God, Country, Lehman

NEW YORK (TheStreet) -- The turning point in my three-month career at Lehman Brothers happened well before I began with the company in July of 2008.

I'd been hired into Lehman's analyst class about a month before the sudden failure of Bear Stearns signaled an epic bull-market run on Wall Street was coming to an end.

Amid the turmoil of Bear's collapse that March, I felt it would be smart to email one of the executives who had hired me to let them know I was still very much invested in Lehman.

"I wish I could be there to roll up my sleeves and help out. I look forward to the opportunity to contribute my best efforts to the Firm," I wrote from my college email address.

It was a smart move. Why not be on the record as standing tall when circumstances at Lehman took a turn for the worse that summer?

Better yet, I got a note back. Five years later, it stands as one of the better insights I have into what went awry at Lehman.

"It's all hands on deck but we have been through this before. We have the best senior management on the street and they will not let anything happen to this Firm without a fight," the exec wrote.

"God, Country, Lehman," he added.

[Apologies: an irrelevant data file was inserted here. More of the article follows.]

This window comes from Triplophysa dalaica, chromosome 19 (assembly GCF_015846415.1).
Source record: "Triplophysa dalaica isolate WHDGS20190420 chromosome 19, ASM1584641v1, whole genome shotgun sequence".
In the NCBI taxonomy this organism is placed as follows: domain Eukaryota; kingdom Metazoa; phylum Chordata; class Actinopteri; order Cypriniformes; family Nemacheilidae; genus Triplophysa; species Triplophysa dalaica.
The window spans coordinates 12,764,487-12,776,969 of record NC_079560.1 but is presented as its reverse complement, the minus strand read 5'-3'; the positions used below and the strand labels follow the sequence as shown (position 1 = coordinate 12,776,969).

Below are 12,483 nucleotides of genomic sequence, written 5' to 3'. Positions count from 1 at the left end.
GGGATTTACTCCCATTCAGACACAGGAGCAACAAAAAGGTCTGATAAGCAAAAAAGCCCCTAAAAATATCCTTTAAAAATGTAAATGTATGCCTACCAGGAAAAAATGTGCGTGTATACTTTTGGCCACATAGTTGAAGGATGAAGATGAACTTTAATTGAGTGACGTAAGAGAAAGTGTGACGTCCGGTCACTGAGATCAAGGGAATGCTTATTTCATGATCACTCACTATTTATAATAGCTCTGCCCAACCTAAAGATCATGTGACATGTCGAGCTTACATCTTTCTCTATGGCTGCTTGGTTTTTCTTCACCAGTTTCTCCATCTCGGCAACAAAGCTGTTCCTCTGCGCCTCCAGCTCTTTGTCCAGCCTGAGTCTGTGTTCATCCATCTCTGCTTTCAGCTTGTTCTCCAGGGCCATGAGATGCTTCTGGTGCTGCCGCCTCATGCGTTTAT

At the time, Lehman was one of a few banks on Wall Street still reporting solid profits. Except for Goldman Sachs (GS), it was considered the choice firm for a fast start in finance. Rank-and-file employees made it a point to impress upon new recruits that the next step for Lehman was Wall Street's top spot.

As larger competitors like Merrill Lynch, Citigroup (C) and UBS (UBS) took billions in mortgage-related writedowns and management heads rolled, Lehman, led by longtime CEO Richard S. Fuld, could boast that it was gaining ground.

Fuld had freed Lehman from American Express (AXP), and he'd led the firm through the Asian financial crisis and the failure of hedge fund Long Term Capital Management. After the Sept. 11, 2001 terrorist attacks destroyed Lehman's World Trade Center offices and crippled its staff, Fuld rallied the firm and moved it to a now iconic midtown Manhattan skyscraper.

When Bear Stearns collapsed in about a week's time, however, the aura surrounding Lehman evaporated. On March 17, the day of Bear's fire-sale to JPMorgan (JPM), Lehman's shares fell as much as 40%. Some investors such as David Einhorn of Greenlight Capital had questioned Lehman's balance sheet and now, it seemed, people were taking notice.

A day later, Lehman reported an unexpectedly high first-quarter profit that signaled, once again, the firm would eat the lunch others had lost on Wall Street.

Shares in Lehman surged 46%.

That Spring, Fuld was profiled by the New York Times as possibly the type of Wall Street veteran who could pull Lehman through a growing tumult in the bond markets. Lehman's new CFO, Erin Callan, also became a financial media darling after the firm's resilient first-quarter results and a successful capital raise that included a multi-billion dollar investment from C.V. Starr and $4 billion in new equity.

Wall Street Meltdown: Five Years Later:

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